God called Dr. Guenson Charlot to train the next generation of Haitian leaders one student at a time. Since its founding in 1967, Emmaus University has always been led by foreign missionaries, but this year they transitioned to Haitian leadership. Prior to his appointment as president of Emmaus University, Dr. Charlot served as a professor there for 12 years, training leaders to be Christ-like disciples, church planters, and redemptive leaders to transform Haiti, the Caribbean and beyond for Christ. Using the discipleship practices of teaching, reflection and personal application, Dr. Charlot challenges students to live culturally-transformed lives as Romans 12:1-2 commands.
“I am truly humbled and honored that God has chosen me to be the next President of Emmaus University and to continue the work of His Kingdom in Haiti,” Dr. Charlot said. “Emmaus University is one of the few establishments with a strong, unwavering commitment to see sustainable change in Haiti by equipping Christ-like redemptive leaders to serve at every level in Haitian society.”
In Haiti, 95 percent of the population are nominal Christians, Catholic or Haitian Voodoo worshippers. Many Haitians are raised with superstitious practices that have their roots in Haitian Voodoo. As such, even among professing Christians, Voodoo practices are so ingrained in everyday life that they are hard to recognize.
For example, Haitian Voodoo teaches that part of your soul remains in the bottle you drink from. Therefore, after drinking a soda, you should not close the bottle, but discard it in one place and the cap in the other so that your soul remains free. If you close the container, part of your soul is trapped inside, and if someone wishes to harm you, that person can use the bottle to access your soul.
“Many people, even myself growing up, would drink a soda and discard the bottle in one place and the cover in another place without even knowing what it means,” Dr. Charlot said. “For many people it is a way of life but it’s purely superstitious.”
Because of his church’s emphasis on small group Bible studies, Dr. Charlot helps people uncover the roots of these practices so they can live transformed, renewed lives. As the group studies biblical passages together, Dr. Charlot invites them to share their thoughts on its meaning. As he sees their level of understanding, he guides them to a new understanding of God’s truth in a way that is relevant for them.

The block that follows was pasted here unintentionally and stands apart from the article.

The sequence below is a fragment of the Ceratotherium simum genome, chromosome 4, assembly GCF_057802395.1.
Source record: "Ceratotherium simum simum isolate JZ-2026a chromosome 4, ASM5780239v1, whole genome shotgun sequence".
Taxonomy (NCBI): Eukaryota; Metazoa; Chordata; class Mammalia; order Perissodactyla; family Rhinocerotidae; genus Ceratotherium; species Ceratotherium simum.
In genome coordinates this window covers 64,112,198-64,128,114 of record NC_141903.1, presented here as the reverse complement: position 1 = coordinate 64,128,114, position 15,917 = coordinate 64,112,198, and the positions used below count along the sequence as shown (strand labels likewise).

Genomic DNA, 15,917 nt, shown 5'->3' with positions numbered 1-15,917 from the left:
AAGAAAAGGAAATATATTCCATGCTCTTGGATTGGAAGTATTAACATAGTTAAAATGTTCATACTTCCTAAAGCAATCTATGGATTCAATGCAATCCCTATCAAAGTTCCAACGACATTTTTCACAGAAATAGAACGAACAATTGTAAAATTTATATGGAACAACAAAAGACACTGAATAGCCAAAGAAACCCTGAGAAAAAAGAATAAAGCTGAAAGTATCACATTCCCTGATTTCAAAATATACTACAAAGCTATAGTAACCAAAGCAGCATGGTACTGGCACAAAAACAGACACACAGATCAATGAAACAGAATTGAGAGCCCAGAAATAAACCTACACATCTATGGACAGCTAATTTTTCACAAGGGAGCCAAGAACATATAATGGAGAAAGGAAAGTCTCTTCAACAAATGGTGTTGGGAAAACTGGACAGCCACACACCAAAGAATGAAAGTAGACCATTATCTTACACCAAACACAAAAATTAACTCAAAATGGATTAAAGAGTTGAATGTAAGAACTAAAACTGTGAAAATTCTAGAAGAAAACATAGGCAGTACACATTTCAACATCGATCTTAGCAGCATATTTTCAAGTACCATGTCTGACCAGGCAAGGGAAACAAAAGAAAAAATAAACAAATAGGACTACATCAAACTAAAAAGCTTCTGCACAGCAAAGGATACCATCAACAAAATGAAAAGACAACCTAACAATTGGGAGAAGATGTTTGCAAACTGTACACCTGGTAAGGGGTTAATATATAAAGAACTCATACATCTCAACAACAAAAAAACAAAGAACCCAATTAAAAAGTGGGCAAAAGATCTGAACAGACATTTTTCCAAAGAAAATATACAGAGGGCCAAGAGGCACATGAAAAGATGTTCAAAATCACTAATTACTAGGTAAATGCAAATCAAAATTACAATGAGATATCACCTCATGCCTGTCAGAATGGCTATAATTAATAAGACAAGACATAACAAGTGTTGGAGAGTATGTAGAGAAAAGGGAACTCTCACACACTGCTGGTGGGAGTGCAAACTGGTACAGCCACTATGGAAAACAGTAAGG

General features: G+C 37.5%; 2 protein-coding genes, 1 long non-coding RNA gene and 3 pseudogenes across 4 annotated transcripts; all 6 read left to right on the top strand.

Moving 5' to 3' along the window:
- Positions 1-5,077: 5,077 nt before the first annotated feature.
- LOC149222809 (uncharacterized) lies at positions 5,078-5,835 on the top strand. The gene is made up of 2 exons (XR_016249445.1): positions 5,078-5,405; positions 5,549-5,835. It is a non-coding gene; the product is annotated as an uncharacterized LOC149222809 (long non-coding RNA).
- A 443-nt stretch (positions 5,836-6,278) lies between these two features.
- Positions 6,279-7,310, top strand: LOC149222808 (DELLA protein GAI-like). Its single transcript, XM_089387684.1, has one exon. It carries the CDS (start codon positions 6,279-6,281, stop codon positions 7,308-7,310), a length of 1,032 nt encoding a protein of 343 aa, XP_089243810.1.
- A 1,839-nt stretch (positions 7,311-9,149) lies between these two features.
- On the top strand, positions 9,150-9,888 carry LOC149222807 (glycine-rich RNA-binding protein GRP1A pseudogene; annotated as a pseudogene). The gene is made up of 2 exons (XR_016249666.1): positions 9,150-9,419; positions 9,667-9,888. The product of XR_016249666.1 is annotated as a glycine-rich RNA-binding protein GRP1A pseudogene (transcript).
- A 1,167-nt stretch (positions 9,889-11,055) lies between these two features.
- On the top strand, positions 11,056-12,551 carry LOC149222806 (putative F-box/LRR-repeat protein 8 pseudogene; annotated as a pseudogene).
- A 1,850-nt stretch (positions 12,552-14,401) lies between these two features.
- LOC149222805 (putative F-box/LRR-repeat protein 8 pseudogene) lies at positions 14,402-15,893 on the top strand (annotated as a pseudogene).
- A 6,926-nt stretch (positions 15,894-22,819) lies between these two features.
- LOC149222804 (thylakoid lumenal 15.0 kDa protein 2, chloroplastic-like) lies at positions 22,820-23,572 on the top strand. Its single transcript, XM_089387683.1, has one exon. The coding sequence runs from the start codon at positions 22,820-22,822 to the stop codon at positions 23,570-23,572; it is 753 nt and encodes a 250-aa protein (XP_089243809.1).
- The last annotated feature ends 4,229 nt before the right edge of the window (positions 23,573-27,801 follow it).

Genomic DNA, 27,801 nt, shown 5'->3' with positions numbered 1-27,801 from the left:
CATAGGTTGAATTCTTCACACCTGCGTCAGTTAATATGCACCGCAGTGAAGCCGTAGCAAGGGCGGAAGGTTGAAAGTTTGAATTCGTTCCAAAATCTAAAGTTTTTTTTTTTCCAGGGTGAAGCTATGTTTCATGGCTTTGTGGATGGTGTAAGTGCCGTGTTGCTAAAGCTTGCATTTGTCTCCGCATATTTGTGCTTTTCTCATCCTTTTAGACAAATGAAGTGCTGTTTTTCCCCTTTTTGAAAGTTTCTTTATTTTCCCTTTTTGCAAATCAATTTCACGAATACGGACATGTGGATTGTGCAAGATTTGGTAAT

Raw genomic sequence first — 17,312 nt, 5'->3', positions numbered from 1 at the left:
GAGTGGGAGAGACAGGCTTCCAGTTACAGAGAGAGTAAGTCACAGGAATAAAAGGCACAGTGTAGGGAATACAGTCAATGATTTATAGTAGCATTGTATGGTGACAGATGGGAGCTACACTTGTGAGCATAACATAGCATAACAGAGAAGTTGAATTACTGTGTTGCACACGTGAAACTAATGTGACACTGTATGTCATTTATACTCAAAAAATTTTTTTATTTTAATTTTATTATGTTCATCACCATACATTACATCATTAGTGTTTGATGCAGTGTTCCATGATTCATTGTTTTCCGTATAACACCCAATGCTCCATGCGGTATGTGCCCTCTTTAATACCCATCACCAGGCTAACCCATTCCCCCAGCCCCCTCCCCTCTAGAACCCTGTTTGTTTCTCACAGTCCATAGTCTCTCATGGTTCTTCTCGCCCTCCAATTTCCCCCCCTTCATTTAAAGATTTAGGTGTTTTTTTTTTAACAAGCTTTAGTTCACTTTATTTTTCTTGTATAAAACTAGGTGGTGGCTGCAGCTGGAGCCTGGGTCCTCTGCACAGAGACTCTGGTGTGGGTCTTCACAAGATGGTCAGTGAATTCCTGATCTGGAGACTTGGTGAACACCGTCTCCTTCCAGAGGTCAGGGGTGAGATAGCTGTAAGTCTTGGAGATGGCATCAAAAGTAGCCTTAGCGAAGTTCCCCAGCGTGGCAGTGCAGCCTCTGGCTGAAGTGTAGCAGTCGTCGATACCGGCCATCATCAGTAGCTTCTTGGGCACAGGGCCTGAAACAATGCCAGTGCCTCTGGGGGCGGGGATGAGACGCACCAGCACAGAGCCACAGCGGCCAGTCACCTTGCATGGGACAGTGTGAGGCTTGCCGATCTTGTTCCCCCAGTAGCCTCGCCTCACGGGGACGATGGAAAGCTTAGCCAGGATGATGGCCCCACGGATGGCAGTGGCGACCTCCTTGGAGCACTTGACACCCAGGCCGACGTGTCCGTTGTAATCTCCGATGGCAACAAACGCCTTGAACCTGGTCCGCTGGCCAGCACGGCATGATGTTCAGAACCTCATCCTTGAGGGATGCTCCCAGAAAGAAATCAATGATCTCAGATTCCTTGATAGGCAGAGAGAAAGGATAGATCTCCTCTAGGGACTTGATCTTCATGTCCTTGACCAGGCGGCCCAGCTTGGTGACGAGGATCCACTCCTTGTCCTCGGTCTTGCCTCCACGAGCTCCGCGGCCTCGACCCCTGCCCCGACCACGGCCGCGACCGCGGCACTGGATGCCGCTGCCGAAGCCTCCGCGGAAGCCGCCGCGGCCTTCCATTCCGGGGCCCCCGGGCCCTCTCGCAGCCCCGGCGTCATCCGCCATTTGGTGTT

The population of Haiti is descended almost entirely from slaves and was a French colony until the country won its independence in 1804. During that time, a colonial view of Christianity spread rampantly. As a result, many Haitians believe that Christianity is a colonial religion that exploits, enslaves, and destroys Afro-Haitian identity, dignity and culture.
In order to change these beliefs and offer a robust, orthodox, culturally relevant Christianity, Dr. Charlot believes it is important to acknowledge the deep hurt colonial Christianity caused, admitting its errors and inaccurate views. Dr. Charlot also points to later Christians who have and still are working tirelessly to correct the errors of colonial religion and teach the Gospel of Christ in a culturally relevant way.
Dr. Charlot earned his Diploma in Theology from Caribbean Wesleyan College in Jamaica, his B.A. in Pastoral Ministry from Bethany Bible College (now Kingswood University) in Canada, his M.Div. from Wesley Biblical Seminary in Mississippi, and his D.Min. in 2019 from Asbury Theological Seminary in Kentucky.
He is married to Mrs. Claudia Charlot of Jamaica. In 2012, they planted and currently minister at Discipleship Evangelical Church in Cap-Haitian, a vibrant congregation of new and life-long believers. He has also taught courses such as Biblical Preaching, Theology, and New Testament Studies at Caribbean Wesleyan College (Jamaica) and at Emmaus University. In addition, Dr. Charlot is the National Coordinator for Langham Preaching in Haiti, the Haiti Field Director for International Fellowship of Bible Churches, and also contributed to translating and recording the Jesus Film in Haitian Creole.
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